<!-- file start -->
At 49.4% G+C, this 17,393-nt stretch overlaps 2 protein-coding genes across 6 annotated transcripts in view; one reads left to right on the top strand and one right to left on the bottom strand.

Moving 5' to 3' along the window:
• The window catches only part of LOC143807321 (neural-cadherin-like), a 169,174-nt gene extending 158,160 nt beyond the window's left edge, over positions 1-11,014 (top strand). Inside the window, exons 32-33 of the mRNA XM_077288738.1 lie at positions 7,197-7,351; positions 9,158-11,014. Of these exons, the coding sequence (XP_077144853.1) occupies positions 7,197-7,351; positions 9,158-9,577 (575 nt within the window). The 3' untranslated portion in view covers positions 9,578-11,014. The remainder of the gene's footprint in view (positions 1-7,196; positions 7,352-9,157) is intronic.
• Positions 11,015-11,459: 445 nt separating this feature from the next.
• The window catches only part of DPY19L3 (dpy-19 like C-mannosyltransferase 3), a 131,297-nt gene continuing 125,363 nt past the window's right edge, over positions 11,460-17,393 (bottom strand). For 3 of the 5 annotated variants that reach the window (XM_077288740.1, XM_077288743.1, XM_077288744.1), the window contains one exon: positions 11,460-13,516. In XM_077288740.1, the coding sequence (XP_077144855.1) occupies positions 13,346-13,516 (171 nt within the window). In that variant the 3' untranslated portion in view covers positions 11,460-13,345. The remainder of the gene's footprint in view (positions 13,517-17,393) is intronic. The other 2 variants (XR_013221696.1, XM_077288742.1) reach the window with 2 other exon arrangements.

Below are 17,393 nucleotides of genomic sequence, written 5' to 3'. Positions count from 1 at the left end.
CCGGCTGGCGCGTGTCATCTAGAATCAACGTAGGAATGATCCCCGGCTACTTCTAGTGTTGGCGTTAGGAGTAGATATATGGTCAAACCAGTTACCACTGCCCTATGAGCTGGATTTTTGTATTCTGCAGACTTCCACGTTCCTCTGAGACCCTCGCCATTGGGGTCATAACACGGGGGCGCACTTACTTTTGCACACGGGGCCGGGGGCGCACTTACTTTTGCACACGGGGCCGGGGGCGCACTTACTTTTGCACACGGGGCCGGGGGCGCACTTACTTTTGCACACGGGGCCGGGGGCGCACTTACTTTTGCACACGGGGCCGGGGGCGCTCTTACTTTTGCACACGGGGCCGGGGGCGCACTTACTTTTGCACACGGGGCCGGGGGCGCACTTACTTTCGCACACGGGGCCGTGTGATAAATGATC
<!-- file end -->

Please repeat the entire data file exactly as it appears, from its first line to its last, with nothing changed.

At 49.4% G+C, this 17,393-nt stretch overlaps 2 protein-coding genes across 6 annotated transcripts in view; one reads left to right on the top strand and one right to left on the bottom strand.

Moving 5' to 3' along the window:
• The window catches only part of LOC143807321 (neural-cadherin-like), a 169,174-nt gene extending 158,160 nt beyond the window's left edge, over positions 1-11,014 (top strand). Inside the window, exons 32-33 of the mRNA XM_077288738.1 lie at positions 7,197-7,351; positions 9,158-11,014. Of these exons, the coding sequence (XP_077144853.1) occupies positions 7,197-7,351; positions 9,158-9,577 (575 nt within the window). The 3' untranslated portion in view covers positions 9,578-11,014. The remainder of the gene's footprint in view (positions 1-7,196; positions 7,352-9,157) is intronic.
• Positions 11,015-11,459: 445 nt separating this feature from the next.
• The window catches only part of DPY19L3 (dpy-19 like C-mannosyltransferase 3), a 131,297-nt gene continuing 125,363 nt past the window's right edge, over positions 11,460-17,393 (bottom strand). For 3 of the 5 annotated variants that reach the window (XM_077288740.1, XM_077288743.1, XM_077288744.1), the window contains one exon: positions 11,460-13,516. In XM_077288740.1, the coding sequence (XP_077144855.1) occupies positions 13,346-13,516 (171 nt within the window). In that variant the 3' untranslated portion in view covers positions 11,460-13,345. The remainder of the gene's footprint in view (positions 13,517-17,393) is intronic. The other 2 variants (XR_013221696.1, XM_077288742.1) reach the window with 2 other exon arrangements.

Below are 17,393 nucleotides of genomic sequence, written 5' to 3'. Positions count from 1 at the left end.
CCGGCTGGCGCGTGTCATCTAGAATCAACGTAGGAATGATCCCCGGCTACTTCTAGTGTTGGCGTTAGGAGTAGATATATGGTCAAACCAGTTACCACTGCCCTATGAGCTGGATTTTTGTATTCTGCAGACTTCCACGTTCCTCTGAGACCCTCGCCATTGGGGTCATAACACGGGGGCGCACTTACTTTTGCACACGGGGCCGGGGGCGCACTTACTTTTGCACACGGGGCCGGGGGCGCACTTACTTTTGCACACGGGGCCGGGGGCGCACTTACTTTTGCACACGGGGCCGGGGGCGCACTTACTTTTGCACACGGGGCCGGGGGCGCTCTTACTTTTGCACACGGGGCCGGGGGCGCACTTACTTTTGCACACGGGGCCGGGGGCGCACTTACTTTCGCACACGGGGCCGTGTGATAAATGATC